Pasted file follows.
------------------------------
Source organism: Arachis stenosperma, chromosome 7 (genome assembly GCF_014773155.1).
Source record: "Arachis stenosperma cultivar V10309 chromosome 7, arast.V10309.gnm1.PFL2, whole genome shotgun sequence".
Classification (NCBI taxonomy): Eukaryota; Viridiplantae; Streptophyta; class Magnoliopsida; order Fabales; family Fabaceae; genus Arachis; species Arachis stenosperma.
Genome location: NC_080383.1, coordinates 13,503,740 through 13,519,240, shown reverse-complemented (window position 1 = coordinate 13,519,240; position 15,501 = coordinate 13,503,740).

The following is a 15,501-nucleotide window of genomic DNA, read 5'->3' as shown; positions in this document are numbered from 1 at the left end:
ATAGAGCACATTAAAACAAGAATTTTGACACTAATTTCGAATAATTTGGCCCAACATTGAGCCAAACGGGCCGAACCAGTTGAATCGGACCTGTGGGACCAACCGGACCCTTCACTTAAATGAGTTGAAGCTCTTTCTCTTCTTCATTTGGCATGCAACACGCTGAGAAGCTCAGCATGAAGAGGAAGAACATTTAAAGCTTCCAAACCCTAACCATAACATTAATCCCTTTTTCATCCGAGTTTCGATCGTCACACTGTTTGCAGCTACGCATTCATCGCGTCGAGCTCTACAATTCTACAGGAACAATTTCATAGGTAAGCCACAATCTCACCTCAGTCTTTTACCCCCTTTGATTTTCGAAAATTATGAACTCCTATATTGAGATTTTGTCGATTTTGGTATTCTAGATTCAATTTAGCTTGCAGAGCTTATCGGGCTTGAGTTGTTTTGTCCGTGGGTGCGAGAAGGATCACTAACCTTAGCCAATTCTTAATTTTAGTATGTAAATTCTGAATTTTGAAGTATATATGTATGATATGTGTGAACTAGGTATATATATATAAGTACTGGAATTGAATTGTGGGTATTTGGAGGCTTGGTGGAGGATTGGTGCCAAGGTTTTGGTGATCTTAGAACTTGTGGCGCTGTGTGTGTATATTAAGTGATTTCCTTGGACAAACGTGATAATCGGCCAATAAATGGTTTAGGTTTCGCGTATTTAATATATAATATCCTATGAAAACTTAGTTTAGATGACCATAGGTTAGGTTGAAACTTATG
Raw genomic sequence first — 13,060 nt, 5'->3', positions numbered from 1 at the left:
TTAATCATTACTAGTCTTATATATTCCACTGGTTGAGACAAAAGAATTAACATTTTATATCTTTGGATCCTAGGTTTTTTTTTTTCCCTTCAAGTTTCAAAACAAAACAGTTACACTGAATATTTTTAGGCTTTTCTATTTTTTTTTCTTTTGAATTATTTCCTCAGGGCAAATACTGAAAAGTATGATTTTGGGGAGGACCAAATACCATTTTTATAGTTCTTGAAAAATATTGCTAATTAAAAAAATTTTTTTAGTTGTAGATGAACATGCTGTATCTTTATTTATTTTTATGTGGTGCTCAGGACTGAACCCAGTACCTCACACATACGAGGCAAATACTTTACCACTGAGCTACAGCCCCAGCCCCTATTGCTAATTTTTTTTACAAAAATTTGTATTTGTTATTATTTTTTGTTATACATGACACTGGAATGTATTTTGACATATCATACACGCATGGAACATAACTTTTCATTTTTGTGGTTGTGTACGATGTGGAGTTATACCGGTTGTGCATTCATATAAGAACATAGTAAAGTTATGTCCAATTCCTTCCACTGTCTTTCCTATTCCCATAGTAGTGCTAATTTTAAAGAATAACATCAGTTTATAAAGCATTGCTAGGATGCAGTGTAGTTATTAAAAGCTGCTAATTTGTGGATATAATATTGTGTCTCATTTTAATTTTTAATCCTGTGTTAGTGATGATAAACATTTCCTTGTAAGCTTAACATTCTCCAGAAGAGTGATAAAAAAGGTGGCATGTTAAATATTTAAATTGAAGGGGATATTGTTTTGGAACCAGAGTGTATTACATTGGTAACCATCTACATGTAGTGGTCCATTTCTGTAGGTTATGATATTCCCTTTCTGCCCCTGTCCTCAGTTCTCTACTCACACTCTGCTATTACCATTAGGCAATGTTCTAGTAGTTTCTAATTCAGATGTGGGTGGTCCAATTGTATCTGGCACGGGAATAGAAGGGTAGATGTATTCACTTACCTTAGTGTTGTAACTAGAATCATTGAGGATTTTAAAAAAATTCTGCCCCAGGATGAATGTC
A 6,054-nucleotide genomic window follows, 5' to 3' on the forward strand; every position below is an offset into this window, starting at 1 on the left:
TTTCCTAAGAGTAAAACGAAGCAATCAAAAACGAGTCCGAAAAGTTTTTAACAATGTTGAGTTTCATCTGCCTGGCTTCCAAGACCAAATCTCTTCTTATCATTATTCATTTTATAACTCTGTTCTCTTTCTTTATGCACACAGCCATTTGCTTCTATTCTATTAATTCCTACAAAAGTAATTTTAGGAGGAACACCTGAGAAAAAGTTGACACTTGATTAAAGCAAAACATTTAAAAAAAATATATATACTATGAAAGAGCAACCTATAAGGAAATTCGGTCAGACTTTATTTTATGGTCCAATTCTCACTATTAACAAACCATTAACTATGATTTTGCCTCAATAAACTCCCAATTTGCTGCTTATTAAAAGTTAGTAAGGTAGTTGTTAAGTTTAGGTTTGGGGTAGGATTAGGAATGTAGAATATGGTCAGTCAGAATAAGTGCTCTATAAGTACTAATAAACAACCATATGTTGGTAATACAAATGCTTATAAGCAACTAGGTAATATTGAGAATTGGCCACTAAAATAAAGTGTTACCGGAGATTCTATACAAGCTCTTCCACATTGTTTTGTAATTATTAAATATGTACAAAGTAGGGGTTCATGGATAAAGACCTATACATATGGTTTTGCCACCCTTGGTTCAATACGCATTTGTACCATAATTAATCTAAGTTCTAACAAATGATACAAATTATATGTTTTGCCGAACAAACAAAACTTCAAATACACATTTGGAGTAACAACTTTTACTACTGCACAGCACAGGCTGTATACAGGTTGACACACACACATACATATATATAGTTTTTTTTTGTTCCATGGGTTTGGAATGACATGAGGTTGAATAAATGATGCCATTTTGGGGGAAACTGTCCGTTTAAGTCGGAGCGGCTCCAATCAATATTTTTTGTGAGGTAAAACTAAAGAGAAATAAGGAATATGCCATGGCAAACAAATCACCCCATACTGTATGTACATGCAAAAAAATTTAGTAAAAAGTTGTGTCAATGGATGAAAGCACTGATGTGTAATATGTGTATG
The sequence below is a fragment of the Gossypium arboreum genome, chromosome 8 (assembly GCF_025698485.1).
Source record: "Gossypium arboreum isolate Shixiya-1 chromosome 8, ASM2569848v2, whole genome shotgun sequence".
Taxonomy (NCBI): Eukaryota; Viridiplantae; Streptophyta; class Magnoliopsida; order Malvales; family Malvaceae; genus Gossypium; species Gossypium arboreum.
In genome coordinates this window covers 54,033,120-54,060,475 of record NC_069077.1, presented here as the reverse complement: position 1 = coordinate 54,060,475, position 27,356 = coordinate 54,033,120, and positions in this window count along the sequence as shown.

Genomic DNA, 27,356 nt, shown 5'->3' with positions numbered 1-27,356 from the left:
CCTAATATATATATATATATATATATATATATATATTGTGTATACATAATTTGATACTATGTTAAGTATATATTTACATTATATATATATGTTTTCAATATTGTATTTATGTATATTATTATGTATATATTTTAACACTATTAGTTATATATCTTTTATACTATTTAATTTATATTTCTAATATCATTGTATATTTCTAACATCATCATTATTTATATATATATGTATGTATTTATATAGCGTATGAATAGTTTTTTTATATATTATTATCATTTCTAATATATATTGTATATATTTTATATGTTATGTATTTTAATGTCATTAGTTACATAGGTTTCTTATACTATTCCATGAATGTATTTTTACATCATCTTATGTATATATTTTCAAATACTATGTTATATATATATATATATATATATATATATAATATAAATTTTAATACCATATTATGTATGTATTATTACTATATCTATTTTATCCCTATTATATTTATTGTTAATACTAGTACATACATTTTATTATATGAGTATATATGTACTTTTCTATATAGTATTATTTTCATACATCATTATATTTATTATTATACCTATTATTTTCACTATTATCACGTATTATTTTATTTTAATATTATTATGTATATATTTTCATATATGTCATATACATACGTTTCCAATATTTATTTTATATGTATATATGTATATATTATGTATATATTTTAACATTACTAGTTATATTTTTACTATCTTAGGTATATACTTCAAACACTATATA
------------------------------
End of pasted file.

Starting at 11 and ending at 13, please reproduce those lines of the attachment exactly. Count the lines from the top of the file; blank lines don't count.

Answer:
The sequence below is a fragment of the Gossypium arboreum genome, chromosome 8 (assembly GCF_025698485.1).
Source record: "Gossypium arboreum isolate Shixiya-1 chromosome 8, ASM2569848v2, whole genome shotgun sequence".
Taxonomy (NCBI): Eukaryota; Viridiplantae; Streptophyta; class Magnoliopsida; order Malvales; family Malvaceae; genus Gossypium; species Gossypium arboreum.